The world’s infrastructure should serve the needs of both people and our planet. Sustainable infrastructure includes managing, restoring, and protecting the Earth’s natural resources upon which we depend for a wide range of ecosystem goods and services, such as mangroves for coastal protection and wetlands for flood risk reduction.

WWF has seen first-hand that sustainable infrastructure can benefit and restore nature, reduce dependence on fossil fuels, increase resilience to risks from climate change and other hazards, address poverty and inequities, and strengthen economies. The Environment and Disaster Management program integrates this approach to infrastructure throughout disaster recovery, reconstruction, and risk reduction.

Building Materials and Environment Guide

A generic BMEG version is available to download via the form below.

Various country-specific BMEGs are under development.

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Building Material Selection and Use:
An Environmental Guide (BMEG)

BMEG Guidelines

Rising urbanization, economic expansion, and the emergence of new industrial centers are among the factors driving increased demand for construction materials worldwide. Reconstruction needs after major disasters increase the demand for building materials. Exponential increases of material extraction, processing, and disposal can cause significant environmental and social impacts such as erosion, deforestation, landslides, and floods; deprive communities of essential livelihood resources; and put people, infrastructure, and ecosystems at greater risk of future extreme events.

Practical guidelines for responsible material selection and use for government agencies, nongovernmental organizations, community-based organizations, and the private sector are rare. Originally developed in collaboration with WWF Nepal and the Hario Ban Program for reconstruction in Nepal in the aftermath of the 2015 earthquake, the BMEG provides guidance on better practices for environmentally responsible selection, sourcing, use, and disposal of materials during disaster reconstruction.

In 2018, the Construction Industry Development Authority (CIDA) of Sri Lanka invited WWF to assist in adapting the BMEG to the Sri Lankan context. The Sri Lankan version of BMEG, titled Environmental Guide for Construction Materials and Products, was published in 2018. WWF also collaborated with CIDA to develop a broader environmental guideline for the construction stage of building products, called Construction Green Guide, which was published in 2020. CIDA is a national regulatory body, and both documents serve as government guidelines for the construction industry.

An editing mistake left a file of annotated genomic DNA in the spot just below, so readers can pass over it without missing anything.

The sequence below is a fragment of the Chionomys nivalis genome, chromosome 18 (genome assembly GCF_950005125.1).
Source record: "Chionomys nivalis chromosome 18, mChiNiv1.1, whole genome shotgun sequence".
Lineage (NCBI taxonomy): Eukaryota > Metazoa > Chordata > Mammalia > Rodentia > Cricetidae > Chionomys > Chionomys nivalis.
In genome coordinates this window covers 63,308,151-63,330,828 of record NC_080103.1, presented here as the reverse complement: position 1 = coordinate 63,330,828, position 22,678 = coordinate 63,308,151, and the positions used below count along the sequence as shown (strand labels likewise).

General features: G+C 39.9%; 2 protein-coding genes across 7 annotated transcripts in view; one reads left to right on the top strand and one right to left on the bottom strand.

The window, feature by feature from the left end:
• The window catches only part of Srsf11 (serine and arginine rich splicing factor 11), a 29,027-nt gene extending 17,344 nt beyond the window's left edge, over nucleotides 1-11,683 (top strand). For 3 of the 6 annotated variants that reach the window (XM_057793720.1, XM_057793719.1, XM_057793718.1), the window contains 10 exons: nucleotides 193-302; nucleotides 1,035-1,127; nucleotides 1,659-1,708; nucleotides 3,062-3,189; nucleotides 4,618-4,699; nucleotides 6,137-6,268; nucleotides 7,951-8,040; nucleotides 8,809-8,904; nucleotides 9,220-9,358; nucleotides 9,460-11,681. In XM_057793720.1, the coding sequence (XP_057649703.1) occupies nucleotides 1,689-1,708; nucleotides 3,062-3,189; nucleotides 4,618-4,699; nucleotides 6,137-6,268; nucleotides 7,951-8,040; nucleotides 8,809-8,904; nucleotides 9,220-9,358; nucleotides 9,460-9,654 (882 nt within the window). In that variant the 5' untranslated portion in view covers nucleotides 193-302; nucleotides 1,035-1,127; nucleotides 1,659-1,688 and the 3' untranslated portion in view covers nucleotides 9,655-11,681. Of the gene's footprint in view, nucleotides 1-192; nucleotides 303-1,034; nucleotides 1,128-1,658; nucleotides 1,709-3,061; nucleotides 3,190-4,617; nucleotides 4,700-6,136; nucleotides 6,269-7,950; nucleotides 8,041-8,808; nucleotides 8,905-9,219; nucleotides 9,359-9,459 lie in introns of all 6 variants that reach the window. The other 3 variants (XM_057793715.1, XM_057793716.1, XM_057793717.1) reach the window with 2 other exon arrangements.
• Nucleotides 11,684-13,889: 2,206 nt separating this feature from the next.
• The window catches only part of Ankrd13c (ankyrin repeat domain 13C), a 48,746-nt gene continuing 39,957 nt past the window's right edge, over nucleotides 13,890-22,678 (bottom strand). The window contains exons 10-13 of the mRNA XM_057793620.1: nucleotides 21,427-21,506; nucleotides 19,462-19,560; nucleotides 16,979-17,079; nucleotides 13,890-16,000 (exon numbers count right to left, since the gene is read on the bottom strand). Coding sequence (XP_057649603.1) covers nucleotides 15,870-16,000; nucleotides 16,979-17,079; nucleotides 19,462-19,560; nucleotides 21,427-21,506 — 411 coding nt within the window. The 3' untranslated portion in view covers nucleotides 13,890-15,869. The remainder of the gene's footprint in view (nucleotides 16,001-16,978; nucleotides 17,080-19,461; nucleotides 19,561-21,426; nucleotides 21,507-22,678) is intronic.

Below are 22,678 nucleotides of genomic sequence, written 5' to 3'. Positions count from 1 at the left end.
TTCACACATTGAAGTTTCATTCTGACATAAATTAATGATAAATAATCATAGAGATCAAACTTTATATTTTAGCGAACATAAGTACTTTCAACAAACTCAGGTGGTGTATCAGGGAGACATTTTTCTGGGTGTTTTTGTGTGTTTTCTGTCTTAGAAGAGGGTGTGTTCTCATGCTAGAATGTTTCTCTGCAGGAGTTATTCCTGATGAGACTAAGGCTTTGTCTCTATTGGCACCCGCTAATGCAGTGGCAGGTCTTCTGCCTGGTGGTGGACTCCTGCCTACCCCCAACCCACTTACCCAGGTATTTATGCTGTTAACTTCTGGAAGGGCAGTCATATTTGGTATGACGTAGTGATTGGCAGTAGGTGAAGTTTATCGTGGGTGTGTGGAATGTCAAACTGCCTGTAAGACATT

WWF and Northwestern University are collaborating to expand the BMEG by adding additional materials and database functionalities. Northwestern University has integrated BMEG in their long-term research portfolio and is currently developing optimization and decision support tools.

BMEG Collaborations

WWF and Northwestern University are collaborating to expand the BMEG by adding additional materials and database functionalities. Northwestern University has integrated BMEG in their long-term research portfolio and is currently developing optimization and decision support tools.

Global Sand Crisis

Sand is the world's most consumed raw material after water and an essential ingredient to our everyday lives. It is central for the construction of roads, bridges, and buildings. The material is also fundamental in the manufacturing of glass and silicon computer chips.

Yet the world is facing a growing sand shortage without readily available alternative materials. As infrastructure construction booms, the dramatic increase in demand for sand has led to rising tensions, violent conflict, and degraded ecosystems.

As global demand continues to rise faster than natural sources can sustain, it is crucial to manage sand sustainably. WWF and partners are exploring the issue and working to advance policy and practice related to this growing global challenge.